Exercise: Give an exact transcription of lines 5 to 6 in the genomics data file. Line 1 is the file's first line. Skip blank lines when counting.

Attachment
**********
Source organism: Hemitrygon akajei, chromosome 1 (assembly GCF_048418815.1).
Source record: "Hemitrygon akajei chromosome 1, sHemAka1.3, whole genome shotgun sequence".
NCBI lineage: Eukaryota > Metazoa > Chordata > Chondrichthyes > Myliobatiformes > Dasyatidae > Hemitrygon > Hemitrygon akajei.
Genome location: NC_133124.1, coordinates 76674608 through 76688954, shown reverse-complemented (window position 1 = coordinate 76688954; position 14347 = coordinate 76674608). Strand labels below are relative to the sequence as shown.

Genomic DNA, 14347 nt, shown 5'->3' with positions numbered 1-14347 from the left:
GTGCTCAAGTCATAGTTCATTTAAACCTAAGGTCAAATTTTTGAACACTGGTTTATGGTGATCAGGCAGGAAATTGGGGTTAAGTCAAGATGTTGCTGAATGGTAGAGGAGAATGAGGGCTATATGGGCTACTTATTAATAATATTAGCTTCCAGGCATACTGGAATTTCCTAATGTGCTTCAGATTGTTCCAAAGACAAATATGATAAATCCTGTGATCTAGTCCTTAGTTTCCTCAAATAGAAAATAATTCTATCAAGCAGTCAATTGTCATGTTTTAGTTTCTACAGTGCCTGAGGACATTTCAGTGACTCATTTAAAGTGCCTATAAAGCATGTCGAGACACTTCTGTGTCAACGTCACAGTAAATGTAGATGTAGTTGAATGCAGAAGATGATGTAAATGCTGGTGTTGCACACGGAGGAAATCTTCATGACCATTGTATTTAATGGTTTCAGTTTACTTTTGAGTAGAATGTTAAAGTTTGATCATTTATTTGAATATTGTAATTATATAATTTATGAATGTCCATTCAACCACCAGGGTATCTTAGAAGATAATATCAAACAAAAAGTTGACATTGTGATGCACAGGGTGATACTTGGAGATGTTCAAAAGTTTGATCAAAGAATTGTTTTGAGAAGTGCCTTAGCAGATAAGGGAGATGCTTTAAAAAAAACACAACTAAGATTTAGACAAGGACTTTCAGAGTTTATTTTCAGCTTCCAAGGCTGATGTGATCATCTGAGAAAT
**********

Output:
Genomic DNA, 14347 nt, shown 5'->3' with positions numbered 1-14347 from the left:
GTGCTCAAGTCATAGTTCATTTAAACCTAAGGTCAAATTTTTGAACACTGGTTTATGGTGATCAGGCAGGAAATTGGGGTTAAGTCAAGATGTTGCTGAATGGTAGAGGAGAATGAGGGCTATATGGGCTACTTATTAATAATATTAGCTTCCAGGCATACTGGAATTTCCTAATGTGCTTCAGATTGTTCCAAAGACAAATATGATAAATCCTGTGATCTAGTCCTTAGTTTCCTCAAATAGAAAATAATTCTATCAAGCAGTCAATTGTCATGTTTTAGTTTCTACAGTGCCTGAGGACATTTCAGTGACTCATTTAAAGTGCCTATAAAGCATGTCGAGACACTTCTGTGTCAACGTCACAGTAAATGTAGATGTAGTTGAATGCAGAAGATGATGTAAATGCTGGTGTTGCACACGGAGGAAATCTTCATGACCATTGTATTTAATGGTTTCAGTTTACTTTTGAGTAGAATGTTAAAGTTTGATCATTTATTTGAATATTGTAATTATATAATTTATGAATGTCCATTCAACCACCAGGGTATCTTAGAAGATAATATCAAACAAAAAGTTGACATTGTGATGCACAGGGTGATACTTGGAGATGTTCAAAAGTTTGATCAAAGAATTGTTTTGAGAAGTGCCTTAGCAGATAAGGGAGATGCTTTAAAAAAAACACAACTAAGATTTAGACAAGGACTTTCAGAGTTTATTTTCAGCTTCCAAGGCTGATGTGATCATCTGAGAAAT